“[A]nyone living in the U.S. — legally or not — has constitutional rights, including the right to equal protection of the law and that of due process (fair treatment in the judicial system).
This principle was furthered by the High Court’s 1973 decision in Almeida-Sanchez v. United States, which stated that non-citizens, regardless of legal status, are protected by the Constitution’s criminal charge-related amendments, including search and seizure, self-incrimination, freedom of expression and trial by jury.
Under the Fourth Amendment, which protects against unreasonable searches and seizures, undocumented immigrants can deny law enforcement officers entry into their homes unless they have a valid search warrant or have been given explicit consent.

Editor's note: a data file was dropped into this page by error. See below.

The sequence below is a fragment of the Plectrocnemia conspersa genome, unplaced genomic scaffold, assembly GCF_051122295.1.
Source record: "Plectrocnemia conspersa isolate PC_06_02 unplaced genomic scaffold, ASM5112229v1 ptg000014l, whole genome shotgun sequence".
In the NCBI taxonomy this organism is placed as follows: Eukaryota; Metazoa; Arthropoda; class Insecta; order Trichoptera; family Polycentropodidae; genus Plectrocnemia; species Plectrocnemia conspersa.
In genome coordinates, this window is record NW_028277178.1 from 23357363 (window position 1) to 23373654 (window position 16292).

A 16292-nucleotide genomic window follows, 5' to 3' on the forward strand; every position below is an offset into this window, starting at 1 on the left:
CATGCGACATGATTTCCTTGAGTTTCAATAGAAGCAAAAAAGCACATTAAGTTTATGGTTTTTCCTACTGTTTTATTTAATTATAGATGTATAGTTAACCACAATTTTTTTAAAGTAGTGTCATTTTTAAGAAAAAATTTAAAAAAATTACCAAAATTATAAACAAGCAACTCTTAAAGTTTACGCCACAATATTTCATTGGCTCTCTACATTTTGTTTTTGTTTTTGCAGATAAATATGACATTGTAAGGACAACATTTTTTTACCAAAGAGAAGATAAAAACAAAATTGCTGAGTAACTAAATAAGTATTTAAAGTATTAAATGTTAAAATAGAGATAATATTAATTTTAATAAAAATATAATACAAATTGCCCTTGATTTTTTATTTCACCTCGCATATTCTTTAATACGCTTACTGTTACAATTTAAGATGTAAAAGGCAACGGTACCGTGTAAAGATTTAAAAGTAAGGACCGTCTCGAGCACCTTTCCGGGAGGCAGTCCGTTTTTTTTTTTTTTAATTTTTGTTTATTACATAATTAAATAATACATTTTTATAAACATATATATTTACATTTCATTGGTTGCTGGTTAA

In the landmark 1982 Plyler v. Doe decision, the court further expanded this umbrella of equal protection, striking down a Texas statute that denied free public education to undocumented residents. The court ruled that Texas’ law violated the Equal Protection Clause. All children, it concluded, regardless of immigration status, are therefore entitled to a free public education.
These are just some of the rights that the Constitution and federal law grant to everyone in the U.S.”Mar. 28, 2017